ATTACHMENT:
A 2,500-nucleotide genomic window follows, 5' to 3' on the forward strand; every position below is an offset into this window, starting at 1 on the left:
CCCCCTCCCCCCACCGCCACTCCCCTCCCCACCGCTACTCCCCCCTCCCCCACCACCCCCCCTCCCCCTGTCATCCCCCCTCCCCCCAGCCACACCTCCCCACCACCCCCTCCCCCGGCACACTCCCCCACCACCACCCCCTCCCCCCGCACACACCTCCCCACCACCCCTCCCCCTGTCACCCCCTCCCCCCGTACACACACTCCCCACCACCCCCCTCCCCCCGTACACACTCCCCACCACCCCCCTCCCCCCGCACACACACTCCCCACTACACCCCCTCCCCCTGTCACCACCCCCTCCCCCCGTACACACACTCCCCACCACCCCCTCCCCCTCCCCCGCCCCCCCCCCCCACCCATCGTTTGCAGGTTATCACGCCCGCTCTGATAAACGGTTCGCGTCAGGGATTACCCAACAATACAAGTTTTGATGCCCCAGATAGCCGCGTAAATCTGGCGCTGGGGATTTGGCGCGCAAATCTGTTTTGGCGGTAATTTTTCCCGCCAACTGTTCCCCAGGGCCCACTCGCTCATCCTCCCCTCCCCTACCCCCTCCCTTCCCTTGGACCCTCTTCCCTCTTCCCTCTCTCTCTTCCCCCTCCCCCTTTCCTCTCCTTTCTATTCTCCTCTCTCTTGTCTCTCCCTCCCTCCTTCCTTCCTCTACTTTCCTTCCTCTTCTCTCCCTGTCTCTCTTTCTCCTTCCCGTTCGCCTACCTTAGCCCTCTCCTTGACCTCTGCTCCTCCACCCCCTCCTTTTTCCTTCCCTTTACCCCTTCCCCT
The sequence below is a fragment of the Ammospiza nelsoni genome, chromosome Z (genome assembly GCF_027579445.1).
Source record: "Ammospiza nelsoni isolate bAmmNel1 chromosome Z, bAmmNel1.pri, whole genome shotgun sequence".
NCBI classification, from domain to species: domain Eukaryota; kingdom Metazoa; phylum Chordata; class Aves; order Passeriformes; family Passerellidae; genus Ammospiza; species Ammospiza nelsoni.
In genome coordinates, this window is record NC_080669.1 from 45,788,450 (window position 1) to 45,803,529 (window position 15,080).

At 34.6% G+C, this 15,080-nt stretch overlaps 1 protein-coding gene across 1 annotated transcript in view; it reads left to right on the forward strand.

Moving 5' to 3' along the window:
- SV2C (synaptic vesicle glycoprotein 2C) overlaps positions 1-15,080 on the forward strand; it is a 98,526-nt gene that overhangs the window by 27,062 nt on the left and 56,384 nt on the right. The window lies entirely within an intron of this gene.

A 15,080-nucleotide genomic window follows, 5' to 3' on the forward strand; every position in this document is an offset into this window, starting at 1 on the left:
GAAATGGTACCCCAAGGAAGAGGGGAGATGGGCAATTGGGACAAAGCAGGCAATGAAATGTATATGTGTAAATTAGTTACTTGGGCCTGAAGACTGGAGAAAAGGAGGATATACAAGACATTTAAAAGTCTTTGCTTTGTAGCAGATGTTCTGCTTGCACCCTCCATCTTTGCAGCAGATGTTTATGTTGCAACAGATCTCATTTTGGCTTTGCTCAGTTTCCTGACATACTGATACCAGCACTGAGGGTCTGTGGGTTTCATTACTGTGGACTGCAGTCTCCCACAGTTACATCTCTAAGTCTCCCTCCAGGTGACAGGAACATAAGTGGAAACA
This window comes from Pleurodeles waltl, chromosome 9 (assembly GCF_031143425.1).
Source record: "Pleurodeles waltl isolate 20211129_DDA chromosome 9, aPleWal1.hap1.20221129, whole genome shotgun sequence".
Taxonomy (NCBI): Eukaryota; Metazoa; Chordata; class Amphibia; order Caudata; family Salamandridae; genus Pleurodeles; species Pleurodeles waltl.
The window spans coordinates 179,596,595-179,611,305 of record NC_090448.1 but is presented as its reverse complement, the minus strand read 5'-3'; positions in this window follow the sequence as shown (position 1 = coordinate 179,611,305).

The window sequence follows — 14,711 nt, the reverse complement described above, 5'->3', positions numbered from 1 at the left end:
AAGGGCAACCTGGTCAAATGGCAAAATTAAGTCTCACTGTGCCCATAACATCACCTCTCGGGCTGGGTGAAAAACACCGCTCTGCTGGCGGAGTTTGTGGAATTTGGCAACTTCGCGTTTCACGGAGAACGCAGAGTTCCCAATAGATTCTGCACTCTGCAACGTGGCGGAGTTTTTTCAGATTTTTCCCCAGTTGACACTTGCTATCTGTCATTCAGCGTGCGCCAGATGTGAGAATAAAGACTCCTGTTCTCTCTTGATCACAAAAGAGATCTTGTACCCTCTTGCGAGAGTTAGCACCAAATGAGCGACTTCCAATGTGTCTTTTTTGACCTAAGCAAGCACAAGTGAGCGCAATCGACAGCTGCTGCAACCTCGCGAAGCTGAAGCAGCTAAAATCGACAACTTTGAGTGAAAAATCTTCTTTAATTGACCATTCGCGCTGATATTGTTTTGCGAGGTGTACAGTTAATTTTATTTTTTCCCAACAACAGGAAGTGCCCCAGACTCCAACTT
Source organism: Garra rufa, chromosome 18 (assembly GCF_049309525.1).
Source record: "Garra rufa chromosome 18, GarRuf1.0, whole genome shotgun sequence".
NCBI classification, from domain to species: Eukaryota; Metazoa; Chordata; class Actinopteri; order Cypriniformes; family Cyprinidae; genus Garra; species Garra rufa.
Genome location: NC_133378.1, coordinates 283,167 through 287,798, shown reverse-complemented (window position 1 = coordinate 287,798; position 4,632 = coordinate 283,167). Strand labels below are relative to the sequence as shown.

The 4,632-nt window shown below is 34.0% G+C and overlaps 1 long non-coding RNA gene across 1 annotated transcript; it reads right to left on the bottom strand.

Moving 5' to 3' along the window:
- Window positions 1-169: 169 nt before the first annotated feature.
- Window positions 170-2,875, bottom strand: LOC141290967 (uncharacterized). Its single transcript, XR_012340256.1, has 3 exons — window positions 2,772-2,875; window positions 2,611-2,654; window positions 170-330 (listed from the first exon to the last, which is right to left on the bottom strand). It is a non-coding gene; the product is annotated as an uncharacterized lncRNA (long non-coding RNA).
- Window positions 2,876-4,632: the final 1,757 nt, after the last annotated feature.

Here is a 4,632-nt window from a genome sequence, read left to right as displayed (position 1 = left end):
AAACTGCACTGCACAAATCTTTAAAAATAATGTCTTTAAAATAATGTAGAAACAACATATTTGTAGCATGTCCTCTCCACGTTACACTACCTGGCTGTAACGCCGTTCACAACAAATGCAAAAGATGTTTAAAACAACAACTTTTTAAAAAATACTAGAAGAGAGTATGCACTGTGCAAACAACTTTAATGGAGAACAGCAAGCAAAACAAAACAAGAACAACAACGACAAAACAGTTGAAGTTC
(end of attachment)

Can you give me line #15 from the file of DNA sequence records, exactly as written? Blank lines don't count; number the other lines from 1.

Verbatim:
The window spans coordinates 179,596,595-179,611,305 of record NC_090448.1 but is presented as its reverse complement, the minus strand read 5'-3'; positions in this window follow the sequence as shown (position 1 = coordinate 179,611,305).